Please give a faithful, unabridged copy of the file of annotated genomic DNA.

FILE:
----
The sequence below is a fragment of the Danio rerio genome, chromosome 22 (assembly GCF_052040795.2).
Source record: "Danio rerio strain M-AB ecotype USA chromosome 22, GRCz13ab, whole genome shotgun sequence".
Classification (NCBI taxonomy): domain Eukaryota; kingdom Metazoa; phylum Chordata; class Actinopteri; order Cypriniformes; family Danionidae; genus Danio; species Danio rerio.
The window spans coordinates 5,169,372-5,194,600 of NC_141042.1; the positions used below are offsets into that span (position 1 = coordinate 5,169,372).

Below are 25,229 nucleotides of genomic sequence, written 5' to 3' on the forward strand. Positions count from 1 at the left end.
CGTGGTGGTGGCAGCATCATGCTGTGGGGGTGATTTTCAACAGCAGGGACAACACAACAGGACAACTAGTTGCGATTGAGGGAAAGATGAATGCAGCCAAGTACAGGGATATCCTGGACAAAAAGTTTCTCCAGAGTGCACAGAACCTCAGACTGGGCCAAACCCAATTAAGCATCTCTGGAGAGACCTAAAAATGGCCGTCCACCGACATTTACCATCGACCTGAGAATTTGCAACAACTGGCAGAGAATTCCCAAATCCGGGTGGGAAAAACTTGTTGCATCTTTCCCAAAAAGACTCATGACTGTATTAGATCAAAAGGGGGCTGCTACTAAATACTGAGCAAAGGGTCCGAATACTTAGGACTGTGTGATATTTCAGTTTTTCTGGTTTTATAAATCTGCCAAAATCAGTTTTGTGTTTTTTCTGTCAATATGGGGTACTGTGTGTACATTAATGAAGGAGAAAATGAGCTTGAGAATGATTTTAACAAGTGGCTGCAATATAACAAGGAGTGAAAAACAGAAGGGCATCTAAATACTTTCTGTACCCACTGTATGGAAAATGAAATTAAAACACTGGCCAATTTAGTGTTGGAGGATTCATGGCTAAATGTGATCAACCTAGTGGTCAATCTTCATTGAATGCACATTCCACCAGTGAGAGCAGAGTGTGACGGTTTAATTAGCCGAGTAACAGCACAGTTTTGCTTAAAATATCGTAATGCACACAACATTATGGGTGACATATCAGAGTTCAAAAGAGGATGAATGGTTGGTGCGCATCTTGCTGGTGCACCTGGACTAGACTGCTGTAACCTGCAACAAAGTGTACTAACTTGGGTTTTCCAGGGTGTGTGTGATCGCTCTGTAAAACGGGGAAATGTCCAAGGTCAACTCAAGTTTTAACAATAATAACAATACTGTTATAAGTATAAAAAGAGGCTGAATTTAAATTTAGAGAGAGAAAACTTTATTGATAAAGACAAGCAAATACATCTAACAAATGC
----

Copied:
The sequence below is a fragment of the Danio rerio genome, chromosome 22 (assembly GCF_052040795.2).
Source record: "Danio rerio strain M-AB ecotype USA chromosome 22, GRCz13ab, whole genome shotgun sequence".
Classification (NCBI taxonomy): domain Eukaryota; kingdom Metazoa; phylum Chordata; class Actinopteri; order Cypriniformes; family Danionidae; genus Danio; species Danio rerio.
The window spans coordinates 5,169,372-5,194,600 of NC_141042.1; the positions used below are offsets into that span (position 1 = coordinate 5,169,372).

Below are 25,229 nucleotides of genomic sequence, written 5' to 3' on the forward strand. Positions count from 1 at the left end.
CGTGGTGGTGGCAGCATCATGCTGTGGGGGTGATTTTCAACAGCAGGGACAACACAACAGGACAACTAGTTGCGATTGAGGGAAAGATGAATGCAGCCAAGTACAGGGATATCCTGGACAAAAAGTTTCTCCAGAGTGCACAGAACCTCAGACTGGGCCAAACCCAATTAAGCATCTCTGGAGAGACCTAAAAATGGCCGTCCACCGACATTTACCATCGACCTGAGAATTTGCAACAACTGGCAGAGAATTCCCAAATCCGGGTGGGAAAAACTTGTTGCATCTTTCCCAAAAAGACTCATGACTGTATTAGATCAAAAGGGGGCTGCTACTAAATACTGAGCAAAGGGTCCGAATACTTAGGACTGTGTGATATTTCAGTTTTTCTGGTTTTATAAATCTGCCAAAATCAGTTTTGTGTTTTTTCTGTCAATATGGGGTACTGTGTGTACATTAATGAAGGAGAAAATGAGCTTGAGAATGATTTTAACAAGTGGCTGCAATATAACAAGGAGTGAAAAACAGAAGGGCATCTAAATACTTTCTGTACCCACTGTATGGAAAATGAAATTAAAACACTGGCCAATTTAGTGTTGGAGGATTCATGGCTAAATGTGATCAACCTAGTGGTCAATCTTCATTGAATGCACATTCCACCAGTGAGAGCAGAGTGTGACGGTTTAATTAGCCGAGTAACAGCACAGTTTTGCTTAAAATATCGTAATGCACACAACATTATGGGTGACATATCAGAGTTCAAAAGAGGATGAATGGTTGGTGCGCATCTTGCTGGTGCACCTGGACTAGACTGCTGTAACCTGCAACAAAGTGTACTAACTTGGGTTTTCCAGGGTGTGTGTGATCGCTCTGTAAAACGGGGAAATGTCCAAGGTCAACTCAAGTTTTAACAATAATAACAATACTGTTATAAGTATAAAAAGAGGCTGAATTTAAATTTAGAGAGAGAAAACTTTATTGATAAAGACAAGCAAATACATCTAACAAATGC